^ Configure all other links to access ports
^ Configure a different native VLAN then prune it from the trunk (Although maintenance
protocols such as CDP, PAgP, and DTP normally are carried over the native VLAN of a trunk,
they will not be affected if the native VLAN is pruned from the trunk. They still will be sent
and received on the native VLAN as a special case even if the native VLAN ID is not in the
list of allowed VLANs. VLAN 1, and 1002 - 1005 is not allowed to be pruned.)

- Double tagging occurs when frames have two 802.1q tags so that when one is stripped off,
the switch will continue to forward it to the destination device. This attacks work even if
DTP is off. ISL is not used here as it would create a giant. To mitigate this situation, use
^ (config)#vlan dot1q tag native -> configures native VLAN to use 802.1Q tag

802.1x and AAA

Cisco identity based networking services (IBNS) provides network access control and
policy performance at the switch port. This solution is based on 802.1x, EAP, and RADIUS. It
- Per-user or per-service authentication services
- Policies mapped to network identity
- Port-based network access control based on authentication and authorization policies
- Additional policy enforcement based on access level

When Cisco access control server (ACS) is used as authentication server, these additional
features are provided:
- Time and day restriction
- NAS restriction
- MAC address filtering
- Per-user and per-group VLAN assignment
- Per-user and per-group ACL assignment

802.1x is a LAN authentication protocol used to grant user access to network and enforce
policy. RADIUS is the protocol used to relay the message to a database where all the
credentials are stored. There’re 3 roles in this process:
- Supplicant/client is an end device that support EAP and 802.1x. Its credentials are send
using EAPOL frames (at 0180.C300.0003) and secured with 802.1x. This frame can travel
across any Data Link Layer protocol such as Token Ring, FDDI, or Ethernet.
- Authenticator is an intermediate point that verify authenticity of EAPOL and encapsulate it
in RADIUS format to relay the credential to the authentication server. When the frame
comes back, the RADIUS format is removed and 802.1x frame is send to the client. It may
also be the authentication server. Must support 802.1x, EAP, and RADIUS.
- Authentication server can be Cisco ACS, but it must support RADIUS with EAP extension.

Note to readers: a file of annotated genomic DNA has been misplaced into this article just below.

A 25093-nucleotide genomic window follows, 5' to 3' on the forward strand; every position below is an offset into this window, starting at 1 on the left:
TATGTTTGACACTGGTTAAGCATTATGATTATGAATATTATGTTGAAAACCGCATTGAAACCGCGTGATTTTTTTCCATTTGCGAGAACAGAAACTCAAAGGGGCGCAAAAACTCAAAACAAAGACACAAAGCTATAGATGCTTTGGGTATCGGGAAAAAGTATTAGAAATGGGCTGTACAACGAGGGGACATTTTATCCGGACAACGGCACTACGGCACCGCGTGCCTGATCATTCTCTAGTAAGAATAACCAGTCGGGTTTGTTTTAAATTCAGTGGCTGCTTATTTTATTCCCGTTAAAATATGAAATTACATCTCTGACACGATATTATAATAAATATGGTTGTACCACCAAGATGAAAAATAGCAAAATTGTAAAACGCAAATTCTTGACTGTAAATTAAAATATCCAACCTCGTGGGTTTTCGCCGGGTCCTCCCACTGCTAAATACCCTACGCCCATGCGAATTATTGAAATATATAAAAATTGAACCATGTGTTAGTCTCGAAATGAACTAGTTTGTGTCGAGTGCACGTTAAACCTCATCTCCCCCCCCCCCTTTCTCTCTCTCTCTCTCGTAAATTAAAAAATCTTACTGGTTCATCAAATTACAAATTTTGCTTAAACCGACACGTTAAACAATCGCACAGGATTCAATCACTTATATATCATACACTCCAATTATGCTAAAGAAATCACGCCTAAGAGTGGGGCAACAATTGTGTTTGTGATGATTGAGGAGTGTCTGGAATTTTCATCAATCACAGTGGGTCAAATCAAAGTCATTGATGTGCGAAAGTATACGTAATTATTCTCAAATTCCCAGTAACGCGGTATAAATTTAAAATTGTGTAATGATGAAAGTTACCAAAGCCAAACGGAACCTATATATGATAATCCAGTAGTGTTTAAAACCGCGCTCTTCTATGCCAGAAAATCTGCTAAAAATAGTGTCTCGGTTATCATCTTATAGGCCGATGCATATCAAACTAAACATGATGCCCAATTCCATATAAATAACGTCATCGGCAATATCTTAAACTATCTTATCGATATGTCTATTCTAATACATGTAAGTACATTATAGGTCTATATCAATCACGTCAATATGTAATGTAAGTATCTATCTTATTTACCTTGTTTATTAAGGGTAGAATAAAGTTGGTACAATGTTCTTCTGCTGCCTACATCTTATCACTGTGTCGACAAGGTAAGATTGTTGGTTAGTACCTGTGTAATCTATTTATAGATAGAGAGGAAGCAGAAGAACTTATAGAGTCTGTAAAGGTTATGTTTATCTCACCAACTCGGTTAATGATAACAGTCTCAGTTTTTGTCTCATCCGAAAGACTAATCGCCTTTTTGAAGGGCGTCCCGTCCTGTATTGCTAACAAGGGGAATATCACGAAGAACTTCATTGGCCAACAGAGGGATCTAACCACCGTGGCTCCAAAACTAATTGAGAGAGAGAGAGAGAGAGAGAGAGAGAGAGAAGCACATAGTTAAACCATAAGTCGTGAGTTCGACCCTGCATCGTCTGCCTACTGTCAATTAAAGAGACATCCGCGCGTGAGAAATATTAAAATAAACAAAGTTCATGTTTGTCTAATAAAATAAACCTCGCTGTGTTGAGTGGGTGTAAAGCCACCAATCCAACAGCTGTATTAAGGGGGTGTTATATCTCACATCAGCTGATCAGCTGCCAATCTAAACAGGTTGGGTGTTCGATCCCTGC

The client first send an EAPOL frame to start authentication, authenticator send back a
login request asking for credentials. Credentials from client will be relayed (using RADIUS)
to the server, which checks its database. If no match is found, the client stays blocked.
If match is found, server send back a response demanding further information. If the client
reply with the correct information, s/he is permitted access. VLAN assignment is added to
access-accept packet from the server.
If the client log outs, the process restart if s/he wants to log back in.

Here is how a EAPOL frame looks like:

By default, AAA is disabled, you can enable it with (config)#aaa new-model command. The
new-model keyword refers to the use of method lists, by which authentication methods
and sources can be grouped or organized. The new model is much more scalable than the
“old model,” in which the authentication source was explicitly configured.

Define external RADIUS server with its secret password (encryption key) by
‘(config)#radius-server host {HOSTNAME | IP_ADD} [key PASSWORD]’. More than one
RADIUS server can be configured.

Apply the RADIUS server to be used for 802.1x authentication by ‘(config)#aaa

authentication dot1x default group radius’.
Enable 802.1x with ‘(config)#dot1x system-auth-control’

Enable 802.1x on each interface by ‘(config-if)#dot1x port-control {force-authorized |

force-unauthorized | auto}’
‘force-authorized’ always authorize any connected client. No authentication is necessary;
default state for all switch ports.
‘force-unauthorized’ if forced to never authorized any connected client, including clients
that have the appropriate authentication criteria
‘auto’ requires client to submit appropriate criteria in order to be authenticated.

If there are multiple hosts connected at a single switch port, such as through a hub, you
can use ‘(config-if)#dot1x host-mode multiple-host.

Verify with ‘show dot1x all’

Switch ACLs

Port ACL (PACL) on the other hand, is similar to router ACL or (RACL) but are supported
and configured on Layer 2 interfaces, both physical and EtherChannel. PACL are not
supported on PVLAN and can’t be logged or reflexive.
This ACL is created in ACL TCAM can be configured as either standard or extended IP or
MAC ACL. Port ACL perform access control on all incoming traffic entering a specific Layer 2